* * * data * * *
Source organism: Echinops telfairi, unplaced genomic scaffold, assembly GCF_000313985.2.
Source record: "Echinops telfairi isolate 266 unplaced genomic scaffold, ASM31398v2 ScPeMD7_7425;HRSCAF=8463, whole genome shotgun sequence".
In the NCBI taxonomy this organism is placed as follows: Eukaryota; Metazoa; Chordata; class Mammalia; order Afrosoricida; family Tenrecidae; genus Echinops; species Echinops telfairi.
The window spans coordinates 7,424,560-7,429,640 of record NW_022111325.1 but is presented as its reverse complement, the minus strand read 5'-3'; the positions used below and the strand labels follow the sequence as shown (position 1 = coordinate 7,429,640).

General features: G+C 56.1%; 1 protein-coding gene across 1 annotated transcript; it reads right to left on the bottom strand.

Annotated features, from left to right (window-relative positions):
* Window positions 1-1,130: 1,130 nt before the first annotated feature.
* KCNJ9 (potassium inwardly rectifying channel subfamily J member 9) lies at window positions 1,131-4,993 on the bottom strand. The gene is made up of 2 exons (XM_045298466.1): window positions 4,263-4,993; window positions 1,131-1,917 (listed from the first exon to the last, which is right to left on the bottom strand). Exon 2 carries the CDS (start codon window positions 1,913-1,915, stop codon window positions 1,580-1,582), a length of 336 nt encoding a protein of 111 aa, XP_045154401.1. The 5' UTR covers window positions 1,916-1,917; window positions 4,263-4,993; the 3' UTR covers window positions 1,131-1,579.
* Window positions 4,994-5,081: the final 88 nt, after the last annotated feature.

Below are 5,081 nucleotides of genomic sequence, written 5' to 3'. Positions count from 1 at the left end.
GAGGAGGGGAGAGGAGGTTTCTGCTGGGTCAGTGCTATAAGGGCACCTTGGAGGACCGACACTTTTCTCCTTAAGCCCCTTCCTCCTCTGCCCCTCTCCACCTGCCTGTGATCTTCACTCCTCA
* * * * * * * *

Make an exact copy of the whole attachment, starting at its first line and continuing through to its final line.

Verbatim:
Source organism: Echinops telfairi, unplaced genomic scaffold, assembly GCF_000313985.2.
Source record: "Echinops telfairi isolate 266 unplaced genomic scaffold, ASM31398v2 ScPeMD7_7425;HRSCAF=8463, whole genome shotgun sequence".
In the NCBI taxonomy this organism is placed as follows: Eukaryota; Metazoa; Chordata; class Mammalia; order Afrosoricida; family Tenrecidae; genus Echinops; species Echinops telfairi.
The window spans coordinates 7,424,560-7,429,640 of record NW_022111325.1 but is presented as its reverse complement, the minus strand read 5'-3'; the positions used below and the strand labels follow the sequence as shown (position 1 = coordinate 7,429,640).

General features: G+C 56.1%; 1 protein-coding gene across 1 annotated transcript; it reads right to left on the bottom strand.

Annotated features, from left to right (window-relative positions):
* Window positions 1-1,130: 1,130 nt before the first annotated feature.
* KCNJ9 (potassium inwardly rectifying channel subfamily J member 9) lies at window positions 1,131-4,993 on the bottom strand. The gene is made up of 2 exons (XM_045298466.1): window positions 4,263-4,993; window positions 1,131-1,917 (listed from the first exon to the last, which is right to left on the bottom strand). Exon 2 carries the CDS (start codon window positions 1,913-1,915, stop codon window positions 1,580-1,582), a length of 336 nt encoding a protein of 111 aa, XP_045154401.1. The 5' UTR covers window positions 1,916-1,917; window positions 4,263-4,993; the 3' UTR covers window positions 1,131-1,579.
* Window positions 4,994-5,081: the final 88 nt, after the last annotated feature.

Below are 5,081 nucleotides of genomic sequence, written 5' to 3'. Positions count from 1 at the left end.
GAGGAGGGGAGAGGAGGTTTCTGCTGGGTCAGTGCTATAAGGGCACCTTGGAGGACCGACACTTTTCTCCTTAAGCCCCTTCCTCCTCTGCCCCTCTCCACCTGCCTGTGATCTTCACTCCTCA